Translation:I normally have my breakfast here.
When there are differences of opinion, a dictionary may help. Larousse offers that petit-déjeuner is a verb meaning "to have breakfast" while petit déjeuner is a noun (m) meaning "breakfast". How does that square with your view? Apparently, this difference has not been adequately addressed in the examples used by Duolingo.
It depends on where you're from.
In Australia, we use "breakfast" as a noun (I eat breakfast here), and hardly ever as a verb ("I breakfast here).
I am aware of a trend of "verbalising" nouns, so am unsure if this is another example of this phenomenon.
(Eg. "friend". "I made a new friend on Facebook whose name is Sam" or "I befriended Sam on Facebook" has now become "I friended Sam on Facebook". )
In regards to your second question, it is similar to the English definition of "take". In English at least "I take breakfast here" means "I eat breakfast here".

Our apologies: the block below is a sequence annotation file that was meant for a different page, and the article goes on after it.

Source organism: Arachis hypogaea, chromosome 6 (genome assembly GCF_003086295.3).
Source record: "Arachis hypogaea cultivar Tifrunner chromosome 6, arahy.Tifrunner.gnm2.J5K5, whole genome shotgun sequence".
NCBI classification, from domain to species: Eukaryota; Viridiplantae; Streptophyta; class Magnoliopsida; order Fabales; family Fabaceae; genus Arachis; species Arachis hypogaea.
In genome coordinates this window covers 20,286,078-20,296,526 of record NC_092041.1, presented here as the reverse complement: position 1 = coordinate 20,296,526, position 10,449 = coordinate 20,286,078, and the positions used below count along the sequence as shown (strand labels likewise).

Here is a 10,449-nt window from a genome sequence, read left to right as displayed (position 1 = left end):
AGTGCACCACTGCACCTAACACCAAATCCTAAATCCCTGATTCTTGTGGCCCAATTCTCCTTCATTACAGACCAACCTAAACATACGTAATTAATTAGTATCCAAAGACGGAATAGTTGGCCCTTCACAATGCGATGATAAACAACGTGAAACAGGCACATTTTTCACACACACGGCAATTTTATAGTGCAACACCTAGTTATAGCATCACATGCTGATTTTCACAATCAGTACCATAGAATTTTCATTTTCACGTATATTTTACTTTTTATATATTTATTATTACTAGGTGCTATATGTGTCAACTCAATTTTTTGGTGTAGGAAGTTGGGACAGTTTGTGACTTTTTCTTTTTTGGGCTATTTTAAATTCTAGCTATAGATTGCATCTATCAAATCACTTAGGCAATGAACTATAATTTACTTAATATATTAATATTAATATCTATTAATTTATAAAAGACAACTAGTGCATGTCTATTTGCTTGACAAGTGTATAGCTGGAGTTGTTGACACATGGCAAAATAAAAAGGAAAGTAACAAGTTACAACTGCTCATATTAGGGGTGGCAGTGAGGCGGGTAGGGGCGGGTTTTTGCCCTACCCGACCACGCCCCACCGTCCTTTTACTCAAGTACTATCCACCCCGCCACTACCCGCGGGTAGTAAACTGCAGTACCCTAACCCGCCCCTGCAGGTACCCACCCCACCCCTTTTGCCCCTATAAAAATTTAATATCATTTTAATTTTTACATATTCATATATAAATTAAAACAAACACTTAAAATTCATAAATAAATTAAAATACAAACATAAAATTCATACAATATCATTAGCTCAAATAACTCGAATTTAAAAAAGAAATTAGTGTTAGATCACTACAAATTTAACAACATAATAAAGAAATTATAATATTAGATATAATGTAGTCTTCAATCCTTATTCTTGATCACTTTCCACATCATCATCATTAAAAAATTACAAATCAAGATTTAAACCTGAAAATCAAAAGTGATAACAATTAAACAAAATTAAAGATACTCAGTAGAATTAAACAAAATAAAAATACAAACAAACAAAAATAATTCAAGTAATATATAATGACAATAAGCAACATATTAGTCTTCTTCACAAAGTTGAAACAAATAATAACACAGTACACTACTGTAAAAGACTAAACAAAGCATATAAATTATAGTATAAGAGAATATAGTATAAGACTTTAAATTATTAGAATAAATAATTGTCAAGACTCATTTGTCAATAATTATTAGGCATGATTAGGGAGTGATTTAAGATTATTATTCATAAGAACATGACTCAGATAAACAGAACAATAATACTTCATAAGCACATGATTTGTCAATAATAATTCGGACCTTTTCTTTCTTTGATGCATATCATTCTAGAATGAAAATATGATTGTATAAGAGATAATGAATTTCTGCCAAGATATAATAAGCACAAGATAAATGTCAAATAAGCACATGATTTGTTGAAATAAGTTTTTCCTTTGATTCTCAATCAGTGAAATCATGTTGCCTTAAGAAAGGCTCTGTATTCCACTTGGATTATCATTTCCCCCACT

"I eat breakfast normally here" sounds very idiosyncratic and maybe a bit childlike as well; I could easily imagine kids saying it like that, usually the ones who haven't fully mastered English rhythms. Said like that, it sounds virtually breathless and abrupt, like their speaking and thinking speeds aren't quite in sync yet. Why yes, I am an elementary school teacher!
Another popular option: "Normally, I eat breakfast here," which sort of implies that right now you are NOT eating breakfast here. And as camembert points out, I'd never say, "I eat breakfast normally here," unless my friend and I were sitting at my favorite restaurant and he recommended that we eat breakfast while standing on our heads. "No, no, I eat breakfast normally here."